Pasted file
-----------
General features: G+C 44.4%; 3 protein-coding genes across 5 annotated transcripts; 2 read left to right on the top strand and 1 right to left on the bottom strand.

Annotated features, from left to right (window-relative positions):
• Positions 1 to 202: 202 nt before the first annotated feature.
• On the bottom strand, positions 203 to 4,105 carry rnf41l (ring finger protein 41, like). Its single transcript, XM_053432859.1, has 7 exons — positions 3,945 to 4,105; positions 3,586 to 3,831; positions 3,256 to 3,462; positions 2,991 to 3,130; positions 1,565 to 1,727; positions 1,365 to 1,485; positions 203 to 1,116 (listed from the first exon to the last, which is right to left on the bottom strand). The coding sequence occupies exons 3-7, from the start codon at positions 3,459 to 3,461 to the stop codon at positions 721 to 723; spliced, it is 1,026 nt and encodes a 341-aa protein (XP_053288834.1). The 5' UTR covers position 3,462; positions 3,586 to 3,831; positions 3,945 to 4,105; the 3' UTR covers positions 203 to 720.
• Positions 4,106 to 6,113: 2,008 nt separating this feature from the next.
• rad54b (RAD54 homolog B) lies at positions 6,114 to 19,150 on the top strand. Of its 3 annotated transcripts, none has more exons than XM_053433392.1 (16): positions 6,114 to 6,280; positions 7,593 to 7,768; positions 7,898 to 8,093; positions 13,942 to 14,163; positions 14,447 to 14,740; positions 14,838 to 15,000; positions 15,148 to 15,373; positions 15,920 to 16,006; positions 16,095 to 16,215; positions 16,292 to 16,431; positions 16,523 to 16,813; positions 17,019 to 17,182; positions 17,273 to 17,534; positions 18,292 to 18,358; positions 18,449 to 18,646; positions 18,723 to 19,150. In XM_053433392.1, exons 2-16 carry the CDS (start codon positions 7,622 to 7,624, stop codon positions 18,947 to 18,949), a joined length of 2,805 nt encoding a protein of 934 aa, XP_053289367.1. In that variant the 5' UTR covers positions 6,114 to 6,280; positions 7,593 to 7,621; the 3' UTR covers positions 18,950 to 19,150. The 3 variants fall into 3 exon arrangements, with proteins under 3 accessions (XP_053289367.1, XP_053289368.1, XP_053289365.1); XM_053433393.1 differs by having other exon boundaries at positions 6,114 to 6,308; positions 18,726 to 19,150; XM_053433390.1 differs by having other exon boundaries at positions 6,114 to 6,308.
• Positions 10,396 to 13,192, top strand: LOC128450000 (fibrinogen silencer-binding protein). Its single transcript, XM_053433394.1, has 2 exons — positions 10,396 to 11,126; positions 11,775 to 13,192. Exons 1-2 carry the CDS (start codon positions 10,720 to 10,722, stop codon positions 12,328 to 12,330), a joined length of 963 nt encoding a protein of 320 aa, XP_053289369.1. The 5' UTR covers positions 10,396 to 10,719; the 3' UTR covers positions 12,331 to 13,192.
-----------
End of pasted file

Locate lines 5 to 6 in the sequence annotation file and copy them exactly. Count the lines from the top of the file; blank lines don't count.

• Positions 4,106 to 6,113: 2,008 nt separating this feature from the next.
• rad54b (RAD54 homolog B) lies at positions 6,114 to 19,150 on the top strand. Of its 3 annotated transcripts, none has more exons than XM_053433392.1 (16): positions 6,114 to 6,280; positions 7,593 to 7,768; positions 7,898 to 8,093; positions 13,942 to 14,163; positions 14,447 to 14,740; positions 14,838 to 15,000; positions 15,148 to 15,373; positions 15,920 to 16,006; positions 16,095 to 16,215; positions 16,292 to 16,431; positions 16,523 to 16,813; positions 17,019 to 17,182; positions 17,273 to 17,534; positions 18,292 to 18,358; positions 18,449 to 18,646; positions 18,723 to 19,150. In XM_053433392.1, exons 2-16 carry the CDS (start codon positions 7,622 to 7,624, stop codon positions 18,947 to 18,949), a joined length of 2,805 nt encoding a protein of 934 aa, XP_053289367.1. In that variant the 5' UTR covers positions 6,114 to 6,280; positions 7,593 to 7,621; the 3' UTR covers positions 18,950 to 19,150. The 3 variants fall into 3 exon arrangements, with proteins under 3 accessions (XP_053289367.1, XP_053289368.1, XP_053289365.1); XM_053433393.1 differs by having other exon boundaries at positions 6,114 to 6,308; positions 18,726 to 19,150; XM_053433390.1 differs by having other exon boundaries at positions 6,114 to 6,308.